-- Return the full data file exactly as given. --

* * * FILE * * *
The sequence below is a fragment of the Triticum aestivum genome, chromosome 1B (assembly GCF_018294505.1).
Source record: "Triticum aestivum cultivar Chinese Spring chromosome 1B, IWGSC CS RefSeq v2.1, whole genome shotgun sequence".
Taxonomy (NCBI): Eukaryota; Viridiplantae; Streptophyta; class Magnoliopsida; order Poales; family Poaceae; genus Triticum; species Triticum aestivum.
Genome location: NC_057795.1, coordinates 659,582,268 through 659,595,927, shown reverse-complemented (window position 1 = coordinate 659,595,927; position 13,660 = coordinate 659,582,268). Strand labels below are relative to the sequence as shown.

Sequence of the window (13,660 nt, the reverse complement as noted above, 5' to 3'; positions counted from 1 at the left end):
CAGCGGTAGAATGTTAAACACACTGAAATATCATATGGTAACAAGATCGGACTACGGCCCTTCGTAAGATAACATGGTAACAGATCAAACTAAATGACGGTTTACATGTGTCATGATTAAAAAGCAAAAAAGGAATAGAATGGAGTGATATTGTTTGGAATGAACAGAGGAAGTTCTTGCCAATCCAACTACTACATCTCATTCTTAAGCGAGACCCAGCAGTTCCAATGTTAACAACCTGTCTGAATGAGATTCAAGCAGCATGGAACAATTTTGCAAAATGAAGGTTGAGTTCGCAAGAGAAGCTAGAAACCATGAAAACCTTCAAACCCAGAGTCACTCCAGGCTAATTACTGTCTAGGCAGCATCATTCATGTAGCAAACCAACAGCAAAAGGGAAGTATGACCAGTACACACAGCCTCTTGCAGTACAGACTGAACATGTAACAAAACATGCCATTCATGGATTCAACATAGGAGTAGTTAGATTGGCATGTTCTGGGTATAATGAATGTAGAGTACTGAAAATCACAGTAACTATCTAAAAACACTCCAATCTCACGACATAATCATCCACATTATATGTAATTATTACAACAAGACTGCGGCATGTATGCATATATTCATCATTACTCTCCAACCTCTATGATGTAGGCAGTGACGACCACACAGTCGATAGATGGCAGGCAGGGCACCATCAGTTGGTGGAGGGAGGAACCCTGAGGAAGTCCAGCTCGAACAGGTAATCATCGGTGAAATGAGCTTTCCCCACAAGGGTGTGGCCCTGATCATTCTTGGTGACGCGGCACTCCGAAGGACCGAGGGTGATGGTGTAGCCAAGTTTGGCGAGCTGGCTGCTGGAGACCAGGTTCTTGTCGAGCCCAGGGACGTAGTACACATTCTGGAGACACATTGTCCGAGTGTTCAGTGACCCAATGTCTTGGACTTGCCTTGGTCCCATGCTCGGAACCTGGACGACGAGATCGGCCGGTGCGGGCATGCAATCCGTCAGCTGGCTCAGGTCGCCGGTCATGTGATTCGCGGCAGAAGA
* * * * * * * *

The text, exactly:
The sequence below is a fragment of the Triticum aestivum genome, chromosome 1B (assembly GCF_018294505.1).
Source record: "Triticum aestivum cultivar Chinese Spring chromosome 1B, IWGSC CS RefSeq v2.1, whole genome shotgun sequence".
Taxonomy (NCBI): Eukaryota; Viridiplantae; Streptophyta; class Magnoliopsida; order Poales; family Poaceae; genus Triticum; species Triticum aestivum.
Genome location: NC_057795.1, coordinates 659,582,268 through 659,595,927, shown reverse-complemented (window position 1 = coordinate 659,595,927; position 13,660 = coordinate 659,582,268). Strand labels below are relative to the sequence as shown.

Sequence of the window (13,660 nt, the reverse complement as noted above, 5' to 3'; positions counted from 1 at the left end):
CAGCGGTAGAATGTTAAACACACTGAAATATCATATGGTAACAAGATCGGACTACGGCCCTTCGTAAGATAACATGGTAACAGATCAAACTAAATGACGGTTTACATGTGTCATGATTAAAAAGCAAAAAAGGAATAGAATGGAGTGATATTGTTTGGAATGAACAGAGGAAGTTCTTGCCAATCCAACTACTACATCTCATTCTTAAGCGAGACCCAGCAGTTCCAATGTTAACAACCTGTCTGAATGAGATTCAAGCAGCATGGAACAATTTTGCAAAATGAAGGTTGAGTTCGCAAGAGAAGCTAGAAACCATGAAAACCTTCAAACCCAGAGTCACTCCAGGCTAATTACTGTCTAGGCAGCATCATTCATGTAGCAAACCAACAGCAAAAGGGAAGTATGACCAGTACACACAGCCTCTTGCAGTACAGACTGAACATGTAACAAAACATGCCATTCATGGATTCAACATAGGAGTAGTTAGATTGGCATGTTCTGGGTATAATGAATGTAGAGTACTGAAAATCACAGTAACTATCTAAAAACACTCCAATCTCACGACATAATCATCCACATTATATGTAATTATTACAACAAGACTGCGGCATGTATGCATATATTCATCATTACTCTCCAACCTCTATGATGTAGGCAGTGACGACCACACAGTCGATAGATGGCAGGCAGGGCACCATCAGTTGGTGGAGGGAGGAACCCTGAGGAAGTCCAGCTCGAACAGGTAATCATCGGTGAAATGAGCTTTCCCCACAAGGGTGTGGCCCTGATCATTCTTGGTGACGCGGCACTCCGAAGGACCGAGGGTGATGGTGTAGCCAAGTTTGGCGAGCTGGCTGCTGGAGACCAGGTTCTTGTCGAGCCCAGGGACGTAGTACACATTCTGGAGACACATTGTCCGAGTGTTCAGTGACCCAATGTCTTGGACTTGCCTTGGTCCCATGCTCGGAACCTGGACGACGAGATCGGCCGGTGCGGGCATGCAATCCGTCAGCTGGCTCAGGTCGCCGGTCATGTGATTCGCGGCAGAAGA